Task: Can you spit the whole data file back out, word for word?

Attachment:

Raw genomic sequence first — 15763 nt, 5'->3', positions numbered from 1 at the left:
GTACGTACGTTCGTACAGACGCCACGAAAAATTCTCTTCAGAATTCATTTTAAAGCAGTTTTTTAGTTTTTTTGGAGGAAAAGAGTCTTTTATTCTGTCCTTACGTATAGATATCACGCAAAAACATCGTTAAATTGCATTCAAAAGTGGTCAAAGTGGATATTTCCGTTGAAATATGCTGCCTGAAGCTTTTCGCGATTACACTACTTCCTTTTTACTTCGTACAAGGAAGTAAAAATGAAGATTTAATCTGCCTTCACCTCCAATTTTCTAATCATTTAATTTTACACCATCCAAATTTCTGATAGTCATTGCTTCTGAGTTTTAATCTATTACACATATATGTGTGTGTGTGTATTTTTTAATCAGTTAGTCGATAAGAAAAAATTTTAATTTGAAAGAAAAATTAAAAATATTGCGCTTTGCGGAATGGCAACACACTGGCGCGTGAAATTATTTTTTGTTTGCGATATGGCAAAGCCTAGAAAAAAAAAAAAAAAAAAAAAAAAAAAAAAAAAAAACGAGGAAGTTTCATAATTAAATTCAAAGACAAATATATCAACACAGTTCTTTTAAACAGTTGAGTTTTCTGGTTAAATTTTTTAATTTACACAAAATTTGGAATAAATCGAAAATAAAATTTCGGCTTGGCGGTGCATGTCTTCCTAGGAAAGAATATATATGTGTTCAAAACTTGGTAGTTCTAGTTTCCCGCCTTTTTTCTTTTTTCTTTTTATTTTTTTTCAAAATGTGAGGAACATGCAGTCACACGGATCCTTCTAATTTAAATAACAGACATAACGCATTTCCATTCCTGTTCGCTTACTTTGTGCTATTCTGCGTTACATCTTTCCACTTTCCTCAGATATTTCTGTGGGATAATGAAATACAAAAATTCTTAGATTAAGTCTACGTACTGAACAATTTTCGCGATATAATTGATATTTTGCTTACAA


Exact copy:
Raw genomic sequence first — 15763 nt, 5'->3', positions numbered from 1 at the left:
GTACGTACGTTCGTACAGACGCCACGAAAAATTCTCTTCAGAATTCATTTTAAAGCAGTTTTTTAGTTTTTTTGGAGGAAAAGAGTCTTTTATTCTGTCCTTACGTATAGATATCACGCAAAAACATCGTTAAATTGCATTCAAAAGTGGTCAAAGTGGATATTTCCGTTGAAATATGCTGCCTGAAGCTTTTCGCGATTACACTACTTCCTTTTTACTTCGTACAAGGAAGTAAAAATGAAGATTTAATCTGCCTTCACCTCCAATTTTCTAATCATTTAATTTTACACCATCCAAATTTCTGATAGTCATTGCTTCTGAGTTTTAATCTATTACACATATATGTGTGTGTGTGTATTTTTTAATCAGTTAGTCGATAAGAAAAAATTTTAATTTGAAAGAAAAATTAAAAATATTGCGCTTTGCGGAATGGCAACACACTGGCGCGTGAAATTATTTTTTGTTTGCGATATGGCAAAGCCTAGAAAAAAAAAAAAAAAAAAAAAAAAAAAAAAAAAAAACGAGGAAGTTTCATAATTAAATTCAAAGACAAATATATCAACACAGTTCTTTTAAACAGTTGAGTTTTCTGGTTAAATTTTTTAATTTACACAAAATTTGGAATAAATCGAAAATAAAATTTCGGCTTGGCGGTGCATGTCTTCCTAGGAAAGAATATATATGTGTTCAAAACTTGGTAGTTCTAGTTTCCCGCCTTTTTTCTTTTTTCTTTTTATTTTTTTTCAAAATGTGAGGAACATGCAGTCACACGGATCCTTCTAATTTAAATAACAGACATAACGCATTTCCATTCCTGTTCGCTTACTTTGTGCTATTCTGCGTTACATCTTTCCACTTTCCTCAGATATTTCTGTGGGATAATGAAATACAAAAATTCTTAGATTAAGTCTACGTACTGAACAATTTTCGCGATATAATTGATATTTTGCTTACAA